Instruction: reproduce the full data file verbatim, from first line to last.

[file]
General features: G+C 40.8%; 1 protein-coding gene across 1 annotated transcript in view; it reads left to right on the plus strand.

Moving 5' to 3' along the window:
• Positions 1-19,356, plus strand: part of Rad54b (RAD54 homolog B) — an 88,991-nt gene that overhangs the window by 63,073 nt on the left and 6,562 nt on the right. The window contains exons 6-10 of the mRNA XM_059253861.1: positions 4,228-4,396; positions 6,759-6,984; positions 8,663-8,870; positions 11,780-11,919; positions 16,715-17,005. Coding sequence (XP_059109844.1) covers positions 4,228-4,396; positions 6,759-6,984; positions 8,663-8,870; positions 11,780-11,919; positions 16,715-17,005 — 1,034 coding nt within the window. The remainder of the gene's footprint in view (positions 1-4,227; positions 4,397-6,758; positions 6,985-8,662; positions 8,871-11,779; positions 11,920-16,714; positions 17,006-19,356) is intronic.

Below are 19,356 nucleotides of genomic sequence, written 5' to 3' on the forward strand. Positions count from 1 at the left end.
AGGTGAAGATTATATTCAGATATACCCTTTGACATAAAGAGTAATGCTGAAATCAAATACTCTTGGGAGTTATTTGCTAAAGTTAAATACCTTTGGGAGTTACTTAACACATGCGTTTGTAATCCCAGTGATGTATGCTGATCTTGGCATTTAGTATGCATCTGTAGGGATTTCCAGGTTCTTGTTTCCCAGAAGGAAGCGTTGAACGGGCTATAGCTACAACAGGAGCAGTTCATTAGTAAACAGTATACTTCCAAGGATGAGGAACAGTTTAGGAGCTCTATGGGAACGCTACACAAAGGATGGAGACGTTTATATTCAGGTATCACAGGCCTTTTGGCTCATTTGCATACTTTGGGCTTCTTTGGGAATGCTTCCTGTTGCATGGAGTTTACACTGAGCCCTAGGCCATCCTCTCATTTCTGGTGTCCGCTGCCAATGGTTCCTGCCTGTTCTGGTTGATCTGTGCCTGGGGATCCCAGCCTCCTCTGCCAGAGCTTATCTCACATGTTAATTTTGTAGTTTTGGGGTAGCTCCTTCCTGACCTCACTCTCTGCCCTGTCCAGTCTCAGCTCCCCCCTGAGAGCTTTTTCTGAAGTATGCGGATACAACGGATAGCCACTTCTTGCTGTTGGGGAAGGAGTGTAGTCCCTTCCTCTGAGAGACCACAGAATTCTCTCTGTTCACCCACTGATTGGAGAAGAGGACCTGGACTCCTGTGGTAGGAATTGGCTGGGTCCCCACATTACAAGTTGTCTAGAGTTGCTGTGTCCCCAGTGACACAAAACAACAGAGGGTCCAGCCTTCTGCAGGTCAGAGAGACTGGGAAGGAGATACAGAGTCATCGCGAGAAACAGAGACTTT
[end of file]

General features: G+C 40.8%; 1 protein-coding gene across 1 annotated transcript in view; it reads left to right on the plus strand.

Moving 5' to 3' along the window:
• Positions 1-19,356, plus strand: part of Rad54b (RAD54 homolog B) — an 88,991-nt gene that overhangs the window by 63,073 nt on the left and 6,562 nt on the right. The window contains exons 6-10 of the mRNA XM_059253861.1: positions 4,228-4,396; positions 6,759-6,984; positions 8,663-8,870; positions 11,780-11,919; positions 16,715-17,005. Coding sequence (XP_059109844.1) covers positions 4,228-4,396; positions 6,759-6,984; positions 8,663-8,870; positions 11,780-11,919; positions 16,715-17,005 — 1,034 coding nt within the window. The remainder of the gene's footprint in view (positions 1-4,227; positions 4,397-6,758; positions 6,985-8,662; positions 8,871-11,779; positions 11,920-16,714; positions 17,006-19,356) is intronic.

Below are 19,356 nucleotides of genomic sequence, written 5' to 3' on the forward strand. Positions count from 1 at the left end.
AGGTGAAGATTATATTCAGATATACCCTTTGACATAAAGAGTAATGCTGAAATCAAATACTCTTGGGAGTTATTTGCTAAAGTTAAATACCTTTGGGAGTTACTTAACACATGCGTTTGTAATCCCAGTGATGTATGCTGATCTTGGCATTTAGTATGCATCTGTAGGGATTTCCAGGTTCTTGTTTCCCAGAAGGAAGCGTTGAACGGGCTATAGCTACAACAGGAGCAGTTCATTAGTAAACAGTATACTTCCAAGGATGAGGAACAGTTTAGGAGCTCTATGGGAACGCTACACAAAGGATGGAGACGTTTATATTCAGGTATCACAGGCCTTTTGGCTCATTTGCATACTTTGGGCTTCTTTGGGAATGCTTCCTGTTGCATGGAGTTTACACTGAGCCCTAGGCCATCCTCTCATTTCTGGTGTCCGCTGCCAATGGTTCCTGCCTGTTCTGGTTGATCTGTGCCTGGGGATCCCAGCCTCCTCTGCCAGAGCTTATCTCACATGTTAATTTTGTAGTTTTGGGGTAGCTCCTTCCTGACCTCACTCTCTGCCCTGTCCAGTCTCAGCTCCCCCCTGAGAGCTTTTTCTGAAGTATGCGGATACAACGGATAGCCACTTCTTGCTGTTGGGGAAGGAGTGTAGTCCCTTCCTCTGAGAGACCACAGAATTCTCTCTGTTCACCCACTGATTGGAGAAGAGGACCTGGACTCCTGTGGTAGGAATTGGCTGGGTCCCCACATTACAAGTTGTCTAGAGTTGCTGTGTCCCCAGTGACACAAAACAACAGAGGGTCCAGCCTTCTGCAGGTCAGAGAGACTGGGAAGGAGATACAGAGTCATCGCGAGAAACAGAGACTTT